Plastic carrier bag cost to double to 10p in all shops from May 21
The cost of a single-use carrier bag is to double this month.
Plastic bags bought from shops will increase in price from 5p to 10p from May 21.
All stores, including small corner shops and independent retailers, will have to make the change in a fortnight.
Retailers who employ more than 250 staff will also be obliged to keep records and report carrier bag use direct to the government.
The initial 5p levy for plastic bags was first introduced in 2015 as part of nationwide efforts to reduce the amount of plastic waste being generated.
It was hailed a huge success in curbing the amount of single-use carriers purchased by households while also prompting more shoppers to begin taking reuseable bags with them when going out shopping.
Research suggests that as a result of the carrier bag charge, the average person in England now buys just four single-use carrier bags a year from main supermarkets. This is compared to 140 in 2014.
By extending the charge to all retailers, the Government expects that the use of single-use carrier bags could decrease by 70-80% in small and medium-sized businesses.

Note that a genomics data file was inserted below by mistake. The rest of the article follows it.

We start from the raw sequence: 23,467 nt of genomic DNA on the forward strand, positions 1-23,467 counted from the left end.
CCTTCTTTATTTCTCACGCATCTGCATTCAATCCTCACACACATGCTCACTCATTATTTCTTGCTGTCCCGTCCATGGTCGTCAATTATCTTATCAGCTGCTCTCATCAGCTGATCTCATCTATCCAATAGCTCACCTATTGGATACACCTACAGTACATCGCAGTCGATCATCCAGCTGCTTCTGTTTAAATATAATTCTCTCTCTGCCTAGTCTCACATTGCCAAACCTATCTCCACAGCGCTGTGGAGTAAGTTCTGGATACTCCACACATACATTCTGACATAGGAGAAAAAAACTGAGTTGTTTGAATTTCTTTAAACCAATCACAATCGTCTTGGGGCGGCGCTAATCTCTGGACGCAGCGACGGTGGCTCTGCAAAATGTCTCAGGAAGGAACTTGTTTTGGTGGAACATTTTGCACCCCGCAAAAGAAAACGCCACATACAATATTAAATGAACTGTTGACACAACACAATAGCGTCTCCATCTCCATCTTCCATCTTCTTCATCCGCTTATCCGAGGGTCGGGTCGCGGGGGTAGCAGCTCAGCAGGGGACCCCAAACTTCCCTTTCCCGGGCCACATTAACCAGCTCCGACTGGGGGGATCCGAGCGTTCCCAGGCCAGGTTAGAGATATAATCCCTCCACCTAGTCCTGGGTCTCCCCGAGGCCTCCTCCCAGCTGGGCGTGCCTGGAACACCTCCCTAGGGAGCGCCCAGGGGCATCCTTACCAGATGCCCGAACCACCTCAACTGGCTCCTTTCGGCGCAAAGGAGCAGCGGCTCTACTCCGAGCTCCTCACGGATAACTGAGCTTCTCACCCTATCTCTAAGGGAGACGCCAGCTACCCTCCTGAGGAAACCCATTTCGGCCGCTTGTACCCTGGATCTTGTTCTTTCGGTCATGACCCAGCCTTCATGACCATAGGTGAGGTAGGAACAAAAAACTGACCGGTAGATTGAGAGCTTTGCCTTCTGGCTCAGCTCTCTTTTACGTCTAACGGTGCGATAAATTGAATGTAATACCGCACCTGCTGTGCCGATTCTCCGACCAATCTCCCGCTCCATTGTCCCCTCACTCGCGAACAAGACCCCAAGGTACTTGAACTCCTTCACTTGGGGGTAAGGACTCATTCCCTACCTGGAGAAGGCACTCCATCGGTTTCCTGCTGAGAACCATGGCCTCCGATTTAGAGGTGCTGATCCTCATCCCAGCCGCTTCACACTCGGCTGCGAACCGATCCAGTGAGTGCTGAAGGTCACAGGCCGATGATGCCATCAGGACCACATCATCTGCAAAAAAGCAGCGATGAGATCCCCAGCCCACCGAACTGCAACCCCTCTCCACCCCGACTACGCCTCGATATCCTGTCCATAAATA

Environment Minister Rebecca Pow said: “The introduction of the 5p charge has been a phenomenal success, driving down sales of harmful plastic bags in supermarkets by a remarkable 95%.
"We know we must go further to protect our natural environment and oceans, which is why we are now extending this charge to all businesses. Over the next couple of weeks I urge all retailers of all sizes to make sure they are ready for the changes, as we work together to build back greener and strengthen our world-leading action to combat the scourge of plastic waste.”
When the new charge is bought into force in a fortnight's time there will continue to not to be a charge for bags that are solely used for items such as uncooked fish, meat or poultry products.
Supermarket Morrisons has already returned this month to asking customers to bring in their own refillable containers where they can to take home products from its fish, meat and deli counters, a policy it had put on hold during the pandemic.
It's not the only supermarket working to further cut plastic waste.
Last week the Co-Op announced it was to stop selling Bags for Life in its stores, replacing them with 10p compostable bags instead whilst Asda has once again removed the option to have online grocery orders packaged in single-use carriers. The 40p extra was brought back in during the pandemic to aid the delivery of goods to those shielding, but the store said it was removing the option from all online bookings from this month.
Tesco also made a similar move earlier in April to remove plastic tray liners from its crates when delivering food shopping.